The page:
9. Medicines and First Aid: The medical care of the population is reasonably good, but it is difficult – not only for tourists – to get hold of the standard drugs, let alone special ones. Therefore: take everything you need or could need with you, of course, also something against Montezuma’s revenge – diarrhea 😉 Details I wrote down here Medication – everything you need in Cuba!
    Not aspirin or ibuprofen, but paracetamol: Unlikely, but possible is an infection with Dengue, which can lead to internal bleeding, which makes blood thinners like Aspirin dangerous! And leave medicines behind at the end of your trip, helps the people in Cuba.

    Karina Rösner01
    Picture: Thanks to Karina Rösner
  10. Counting Change: always count your change! The goods have to always have a price tag. If they don’t have, then you are usually being cheated. Sometimes it goes so far that the goods are wrongly labeled (happened to me at the airport), therefore: remember prices and get a feeling for the price of the products. Or just relax, it’s not a lot of money you get cheated out of – unless you buy cigars 😉 – but 20 Cents don’t hurt you, anyway.
  11. How much should a tip be? We usually give too much and that raises expectations – and creates more inequality. A rule of thumb like 10% makes no sense if the average income is below 45 Dollars. For a normal meal around 0.50 Dollars, for a good meal 1 Dollar, maximum 2 Dollars tip. By the way: if the menu says that there is already a 10% tip included, then none of it goes to the waiter, the owner takes it all. So still tip the waiter!
  12. For a Mojito, never pay more than 3 Dollars: if it costs more, the restaurant is either excellent or you’re getting ripped off (like on the terrace of the Hotel Nacional, where I had one of the worst cocktails of my life) In general, Cuban cocktails are not good – unless you understand good as “a lot of alcohol” 😉 In general, the following applies when drinking: Cubans drink strong drinks, but drink them more slowly than Europeans (I don’t know about US, but in Cuba, the Cola is just a little colour of the Cuba Libre with a minimum of at least 50% rum). That means you should drink slowly, otherwise, you might have a rude awakening.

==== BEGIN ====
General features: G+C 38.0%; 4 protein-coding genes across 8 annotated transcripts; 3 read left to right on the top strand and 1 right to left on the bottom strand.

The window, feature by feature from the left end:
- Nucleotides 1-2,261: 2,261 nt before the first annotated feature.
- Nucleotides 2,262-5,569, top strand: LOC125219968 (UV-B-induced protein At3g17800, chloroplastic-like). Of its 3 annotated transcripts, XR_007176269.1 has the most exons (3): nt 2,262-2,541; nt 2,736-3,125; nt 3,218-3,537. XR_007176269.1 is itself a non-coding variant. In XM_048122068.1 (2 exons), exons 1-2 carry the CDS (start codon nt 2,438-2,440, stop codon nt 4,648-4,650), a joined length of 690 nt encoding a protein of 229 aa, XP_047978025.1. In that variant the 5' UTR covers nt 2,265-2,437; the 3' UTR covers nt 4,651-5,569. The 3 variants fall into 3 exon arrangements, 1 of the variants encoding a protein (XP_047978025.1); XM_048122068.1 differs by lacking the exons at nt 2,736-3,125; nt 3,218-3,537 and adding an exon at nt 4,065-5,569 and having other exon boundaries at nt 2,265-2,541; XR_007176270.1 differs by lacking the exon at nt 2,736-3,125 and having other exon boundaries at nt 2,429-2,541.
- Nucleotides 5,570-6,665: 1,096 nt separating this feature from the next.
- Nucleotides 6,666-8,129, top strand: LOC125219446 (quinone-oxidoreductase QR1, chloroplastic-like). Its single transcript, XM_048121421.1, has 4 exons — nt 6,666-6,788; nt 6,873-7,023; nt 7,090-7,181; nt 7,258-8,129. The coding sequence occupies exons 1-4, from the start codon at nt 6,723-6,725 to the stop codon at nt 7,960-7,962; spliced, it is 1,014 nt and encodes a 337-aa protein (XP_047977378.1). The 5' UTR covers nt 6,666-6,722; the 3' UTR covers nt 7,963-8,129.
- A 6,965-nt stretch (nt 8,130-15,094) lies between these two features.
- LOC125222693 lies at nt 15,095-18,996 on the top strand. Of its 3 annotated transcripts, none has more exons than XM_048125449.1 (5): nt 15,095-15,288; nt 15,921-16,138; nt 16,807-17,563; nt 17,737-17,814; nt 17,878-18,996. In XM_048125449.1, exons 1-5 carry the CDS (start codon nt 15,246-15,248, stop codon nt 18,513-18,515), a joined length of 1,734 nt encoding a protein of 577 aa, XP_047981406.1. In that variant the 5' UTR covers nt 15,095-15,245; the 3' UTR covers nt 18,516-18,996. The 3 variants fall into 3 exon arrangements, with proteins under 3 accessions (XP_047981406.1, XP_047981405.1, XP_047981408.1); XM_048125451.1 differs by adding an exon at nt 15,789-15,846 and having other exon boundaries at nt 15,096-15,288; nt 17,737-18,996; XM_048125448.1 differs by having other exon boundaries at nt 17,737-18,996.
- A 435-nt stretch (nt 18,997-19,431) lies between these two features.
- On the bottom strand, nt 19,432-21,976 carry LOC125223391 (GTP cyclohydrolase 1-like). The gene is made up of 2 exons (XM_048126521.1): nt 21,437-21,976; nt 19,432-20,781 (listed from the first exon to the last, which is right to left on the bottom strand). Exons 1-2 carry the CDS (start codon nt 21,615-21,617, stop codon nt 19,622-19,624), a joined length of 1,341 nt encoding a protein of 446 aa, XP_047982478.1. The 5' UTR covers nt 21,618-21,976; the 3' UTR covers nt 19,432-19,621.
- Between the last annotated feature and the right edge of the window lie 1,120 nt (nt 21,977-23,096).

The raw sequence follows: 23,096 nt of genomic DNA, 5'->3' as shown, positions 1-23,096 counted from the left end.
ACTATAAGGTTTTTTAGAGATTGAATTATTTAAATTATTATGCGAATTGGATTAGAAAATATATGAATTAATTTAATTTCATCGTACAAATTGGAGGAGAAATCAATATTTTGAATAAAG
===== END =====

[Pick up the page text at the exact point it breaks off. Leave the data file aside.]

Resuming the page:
13. Along with taking cash with you: Visa cards work at ATMs, Mastercard was a problem some years ago, but things are better now, banks and exchange offices also give you money with your credit card. However, the issuing bank should not be a US bank. In addition, you should always take cash (Euro, Dollar, doesn’t matter) with you, as the machines sometimes do not work (empty, no internet connection, broken…). By the way: it is always a good idea to take 2 credit cards with you for the case that one doesn’t work, could be that the bank doesn’t deal with Cuba.
  14. Fabrica de Arte: the hippest place in Cuba – it’s not even expensive here. A mixture of galleries, clubs, and concerts, I really like it here. Important: be there before 10 pm, better at 9 pm, otherwise you won’t have a chance at getting in. Negotiate with the taxi for a ride back to the city (as with all taxi rides!). Some other hip places pop up regularly in Havana (where they don’t play Regueton), but it’s not easy to find them – ask cool looking Cubans for information.
  15. Which travel guide should you use? Very simple – always use the latest one, no matter which publisher. So much changes in Cuba so quickly that only the latest one makes sense. And install travel guide apps or maps for the smartphone at home, because of the expensive and unreliable Cuban internet.

    Johanna Doktor03
    Picture: Thanks to Johanna Doktor
  16. To get in the mood: Music – besides the usual (Buena Vista Social Club and Salsa) Descemer Bueno, Raúl Paz, Kelvis Ochoa, Orishas and Interactivo. And moviesStrawberries and Chocolate, Cuba with Sean Connery, and Juan of the Dead – Zombies in Cuba 😉
  17. And last but not least: because sometimes luggage gets lost at the airport – this does not only happen in Cuba, btw! It makes sense to have change clothes in your hand luggage. Because in Cuba it is not so easy to buy certain clothes. I once tried to buy a decent pair of shorts in a normal size, but this was not so easy 😉

So much for my personal tips. I would be happy to add your suggestions to the list, so leave a comment!

Saludos from sunny Havana Berlin,
Dietmar

If you like Cuba pictures, you can also follow us on Instagram or Pinterest!

Christian Thieme11